We learn from the newsletter that sales and hotel taxes are expected to grow, while property tax is projected to decrease slightly. Finance Director Chuck McBride assures us that investment in the city created by new hotel, retail and commercial projects puts the city “in a good position to capitalize on opportunities as the economy recovers.” It appears happy times are here again.
Follow the jump for the rest of the story Continue reading ‘Riehl World: Wrong Jobs to outsource?’
Carlsbadistan’s electric car start-up Aptera is apparently experiencing some difficult times and is now reportedly in the process of refunding all customer deposits taken for it’s high-mileage small car, according to a post on Triple Pundit.
Unfortunately, the company has experienced numerous setbacks, and the production dates have repeatedly been pushed back. Although originally scheduled to be delivered in late 2008, production deadlines have been missed and moved back as design changes continued to mount and funds dwindled. In 2010, Aptera was denied $184 million, in U.S. Department of Energy loans. The company re-applied for the DOE loans under a revised bill, but those monies have yet to be awarded.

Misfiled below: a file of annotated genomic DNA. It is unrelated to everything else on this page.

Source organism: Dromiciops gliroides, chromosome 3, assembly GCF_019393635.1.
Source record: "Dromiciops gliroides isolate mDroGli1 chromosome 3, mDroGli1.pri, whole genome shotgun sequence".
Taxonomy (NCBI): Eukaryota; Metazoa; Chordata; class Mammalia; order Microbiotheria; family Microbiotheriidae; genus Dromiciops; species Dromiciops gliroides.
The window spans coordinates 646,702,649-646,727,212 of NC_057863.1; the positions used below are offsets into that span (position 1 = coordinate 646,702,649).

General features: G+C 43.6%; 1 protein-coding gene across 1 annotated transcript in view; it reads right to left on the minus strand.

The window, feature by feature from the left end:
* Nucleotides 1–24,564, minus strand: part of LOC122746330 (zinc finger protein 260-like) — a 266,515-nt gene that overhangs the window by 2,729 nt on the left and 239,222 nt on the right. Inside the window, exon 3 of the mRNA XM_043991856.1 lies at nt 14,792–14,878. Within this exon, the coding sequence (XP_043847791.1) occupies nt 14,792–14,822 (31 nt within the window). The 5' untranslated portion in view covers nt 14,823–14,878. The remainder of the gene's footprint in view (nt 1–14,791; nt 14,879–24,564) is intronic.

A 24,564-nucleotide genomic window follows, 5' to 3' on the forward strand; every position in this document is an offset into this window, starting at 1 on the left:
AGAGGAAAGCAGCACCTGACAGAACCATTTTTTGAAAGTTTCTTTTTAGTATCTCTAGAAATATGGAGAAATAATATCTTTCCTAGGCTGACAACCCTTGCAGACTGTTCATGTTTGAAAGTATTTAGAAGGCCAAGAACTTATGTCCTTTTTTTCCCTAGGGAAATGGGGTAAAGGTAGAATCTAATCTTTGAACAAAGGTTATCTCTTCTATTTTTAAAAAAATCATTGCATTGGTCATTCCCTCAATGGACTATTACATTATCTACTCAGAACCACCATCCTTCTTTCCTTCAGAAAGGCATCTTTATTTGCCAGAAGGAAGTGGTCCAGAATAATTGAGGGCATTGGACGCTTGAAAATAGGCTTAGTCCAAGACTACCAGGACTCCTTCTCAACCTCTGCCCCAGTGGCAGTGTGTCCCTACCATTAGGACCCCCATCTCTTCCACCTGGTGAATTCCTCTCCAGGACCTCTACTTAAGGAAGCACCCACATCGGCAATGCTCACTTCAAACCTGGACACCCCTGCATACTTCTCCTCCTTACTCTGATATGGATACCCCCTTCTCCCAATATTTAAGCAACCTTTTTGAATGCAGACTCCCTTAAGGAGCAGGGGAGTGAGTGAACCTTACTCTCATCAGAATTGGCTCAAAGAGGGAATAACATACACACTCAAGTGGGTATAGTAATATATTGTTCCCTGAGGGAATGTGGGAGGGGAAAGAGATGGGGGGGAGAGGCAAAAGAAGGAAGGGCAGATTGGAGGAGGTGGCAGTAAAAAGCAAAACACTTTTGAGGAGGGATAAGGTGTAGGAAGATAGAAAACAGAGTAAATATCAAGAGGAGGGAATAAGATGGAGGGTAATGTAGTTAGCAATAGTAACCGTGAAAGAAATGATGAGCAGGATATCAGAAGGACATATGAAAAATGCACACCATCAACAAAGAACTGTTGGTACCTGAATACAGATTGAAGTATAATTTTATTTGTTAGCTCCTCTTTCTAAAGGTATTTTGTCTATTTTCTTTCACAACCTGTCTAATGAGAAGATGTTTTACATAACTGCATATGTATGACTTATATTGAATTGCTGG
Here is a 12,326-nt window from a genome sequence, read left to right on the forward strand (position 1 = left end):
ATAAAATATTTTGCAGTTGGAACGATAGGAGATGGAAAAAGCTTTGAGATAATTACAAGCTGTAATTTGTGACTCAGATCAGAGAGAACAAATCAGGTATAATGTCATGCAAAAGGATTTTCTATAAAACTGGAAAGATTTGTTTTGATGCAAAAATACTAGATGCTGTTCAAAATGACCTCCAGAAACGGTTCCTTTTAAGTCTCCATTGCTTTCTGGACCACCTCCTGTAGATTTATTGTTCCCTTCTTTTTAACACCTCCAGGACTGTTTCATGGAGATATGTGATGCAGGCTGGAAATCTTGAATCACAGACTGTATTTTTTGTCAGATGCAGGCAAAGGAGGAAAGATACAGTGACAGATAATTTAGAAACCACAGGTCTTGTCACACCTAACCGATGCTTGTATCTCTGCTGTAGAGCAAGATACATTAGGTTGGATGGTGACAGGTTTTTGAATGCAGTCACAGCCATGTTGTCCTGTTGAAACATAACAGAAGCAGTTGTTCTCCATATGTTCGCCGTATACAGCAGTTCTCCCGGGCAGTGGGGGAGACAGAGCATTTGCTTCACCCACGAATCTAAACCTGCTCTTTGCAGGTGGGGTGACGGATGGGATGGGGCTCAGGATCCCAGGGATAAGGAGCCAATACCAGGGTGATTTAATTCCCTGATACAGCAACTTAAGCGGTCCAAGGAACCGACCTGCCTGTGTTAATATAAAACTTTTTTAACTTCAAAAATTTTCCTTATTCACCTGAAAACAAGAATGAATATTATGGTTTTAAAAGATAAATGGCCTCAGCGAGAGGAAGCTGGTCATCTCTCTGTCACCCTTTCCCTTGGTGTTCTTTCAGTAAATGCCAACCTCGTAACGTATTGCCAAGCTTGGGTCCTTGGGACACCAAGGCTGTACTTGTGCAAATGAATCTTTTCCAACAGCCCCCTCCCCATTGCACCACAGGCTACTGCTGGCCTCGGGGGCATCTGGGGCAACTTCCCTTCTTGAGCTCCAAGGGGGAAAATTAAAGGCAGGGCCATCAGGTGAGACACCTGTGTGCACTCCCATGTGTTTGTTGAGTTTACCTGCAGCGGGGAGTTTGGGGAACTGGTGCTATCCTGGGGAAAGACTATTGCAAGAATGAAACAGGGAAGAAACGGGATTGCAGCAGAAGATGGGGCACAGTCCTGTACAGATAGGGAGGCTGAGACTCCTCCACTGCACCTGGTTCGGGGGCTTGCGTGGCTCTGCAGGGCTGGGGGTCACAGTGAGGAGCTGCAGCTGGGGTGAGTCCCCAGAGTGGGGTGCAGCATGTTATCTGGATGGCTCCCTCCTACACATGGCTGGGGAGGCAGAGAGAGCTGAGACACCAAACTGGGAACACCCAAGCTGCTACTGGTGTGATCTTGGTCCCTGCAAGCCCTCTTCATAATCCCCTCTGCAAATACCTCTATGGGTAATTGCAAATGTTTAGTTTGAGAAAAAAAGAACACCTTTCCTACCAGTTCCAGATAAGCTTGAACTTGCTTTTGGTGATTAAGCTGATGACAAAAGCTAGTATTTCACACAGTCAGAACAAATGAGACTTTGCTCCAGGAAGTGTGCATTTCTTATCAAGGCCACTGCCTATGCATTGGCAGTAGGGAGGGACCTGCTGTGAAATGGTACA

Looks like another bummer for one of Carlsbadistan’s once brightest start-ups. Click here for a complete listing of our past coverage of Aptera.
[Link: Triple Pundit]
One of Carlsbadistan’s coolest, hidden gems is the Museum of Making Music. And tomorrow (Saturday, August 20, 2011) the museum is holding a “reopening celebration” to show off their new interactive displays and updated exhibits.